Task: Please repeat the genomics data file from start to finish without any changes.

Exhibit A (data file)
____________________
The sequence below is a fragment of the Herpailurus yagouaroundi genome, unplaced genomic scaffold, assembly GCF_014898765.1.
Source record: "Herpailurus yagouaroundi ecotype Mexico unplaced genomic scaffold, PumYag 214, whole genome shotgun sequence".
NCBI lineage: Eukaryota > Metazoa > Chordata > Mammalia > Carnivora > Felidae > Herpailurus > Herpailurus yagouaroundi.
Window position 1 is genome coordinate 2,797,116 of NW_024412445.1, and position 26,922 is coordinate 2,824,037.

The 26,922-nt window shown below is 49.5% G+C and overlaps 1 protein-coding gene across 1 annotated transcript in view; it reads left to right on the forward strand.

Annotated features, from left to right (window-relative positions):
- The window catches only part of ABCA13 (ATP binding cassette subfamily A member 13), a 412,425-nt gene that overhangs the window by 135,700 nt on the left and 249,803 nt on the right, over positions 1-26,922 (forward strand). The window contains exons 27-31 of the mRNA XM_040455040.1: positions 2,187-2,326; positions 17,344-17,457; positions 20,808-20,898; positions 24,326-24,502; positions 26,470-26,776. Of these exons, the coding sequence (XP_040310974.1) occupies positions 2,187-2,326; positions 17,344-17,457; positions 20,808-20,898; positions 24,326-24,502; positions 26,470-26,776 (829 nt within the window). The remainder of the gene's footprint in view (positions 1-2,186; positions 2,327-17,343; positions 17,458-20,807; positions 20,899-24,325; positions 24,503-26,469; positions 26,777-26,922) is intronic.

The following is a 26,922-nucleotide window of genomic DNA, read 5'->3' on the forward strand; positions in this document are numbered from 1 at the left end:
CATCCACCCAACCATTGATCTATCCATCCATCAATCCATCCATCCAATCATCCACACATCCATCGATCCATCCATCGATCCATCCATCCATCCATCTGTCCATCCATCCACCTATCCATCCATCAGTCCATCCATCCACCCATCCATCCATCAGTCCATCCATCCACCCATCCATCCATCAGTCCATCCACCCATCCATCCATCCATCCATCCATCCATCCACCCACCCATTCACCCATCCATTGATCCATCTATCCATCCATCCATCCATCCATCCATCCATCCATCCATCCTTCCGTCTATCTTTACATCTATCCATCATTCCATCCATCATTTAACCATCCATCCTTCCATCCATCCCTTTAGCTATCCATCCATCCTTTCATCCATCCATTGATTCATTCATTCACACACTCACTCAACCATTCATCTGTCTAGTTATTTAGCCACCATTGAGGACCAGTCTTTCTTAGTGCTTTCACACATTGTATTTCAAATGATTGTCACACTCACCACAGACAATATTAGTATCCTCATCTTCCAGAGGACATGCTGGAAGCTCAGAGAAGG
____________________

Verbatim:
The sequence below is a fragment of the Herpailurus yagouaroundi genome, unplaced genomic scaffold, assembly GCF_014898765.1.
Source record: "Herpailurus yagouaroundi ecotype Mexico unplaced genomic scaffold, PumYag 214, whole genome shotgun sequence".
NCBI lineage: Eukaryota > Metazoa > Chordata > Mammalia > Carnivora > Felidae > Herpailurus > Herpailurus yagouaroundi.
Window position 1 is genome coordinate 2,797,116 of NW_024412445.1, and position 26,922 is coordinate 2,824,037.

The 26,922-nt window shown below is 49.5% G+C and overlaps 1 protein-coding gene across 1 annotated transcript in view; it reads left to right on the forward strand.

Annotated features, from left to right (window-relative positions):
- The window catches only part of ABCA13 (ATP binding cassette subfamily A member 13), a 412,425-nt gene that overhangs the window by 135,700 nt on the left and 249,803 nt on the right, over positions 1-26,922 (forward strand). The window contains exons 27-31 of the mRNA XM_040455040.1: positions 2,187-2,326; positions 17,344-17,457; positions 20,808-20,898; positions 24,326-24,502; positions 26,470-26,776. Of these exons, the coding sequence (XP_040310974.1) occupies positions 2,187-2,326; positions 17,344-17,457; positions 20,808-20,898; positions 24,326-24,502; positions 26,470-26,776 (829 nt within the window). The remainder of the gene's footprint in view (positions 1-2,186; positions 2,327-17,343; positions 17,458-20,807; positions 20,899-24,325; positions 24,503-26,469; positions 26,777-26,922) is intronic.

The following is a 26,922-nucleotide window of genomic DNA, read 5'->3' on the forward strand; positions in this document are numbered from 1 at the left end:
CATCCACCCAACCATTGATCTATCCATCCATCAATCCATCCATCCAATCATCCACACATCCATCGATCCATCCATCGATCCATCCATCCATCCATCTGTCCATCCATCCACCTATCCATCCATCAGTCCATCCATCCACCCATCCATCCATCAGTCCATCCATCCACCCATCCATCCATCAGTCCATCCACCCATCCATCCATCCATCCATCCATCCATCCACCCACCCATTCACCCATCCATTGATCCATCTATCCATCCATCCATCCATCCATCCATCCATCCATCCATCCTTCCGTCTATCTTTACATCTATCCATCATTCCATCCATCATTTAACCATCCATCCTTCCATCCATCCCTTTAGCTATCCATCCATCCTTTCATCCATCCATTGATTCATTCATTCACACACTCACTCAACCATTCATCTGTCTAGTTATTTAGCCACCATTGAGGACCAGTCTTTCTTAGTGCTTTCACACATTGTATTTCAAATGATTGTCACACTCACCACAGACAATATTAGTATCCTCATCTTCCAGAGGACATGCTGGAAGCTCAGAGAAGG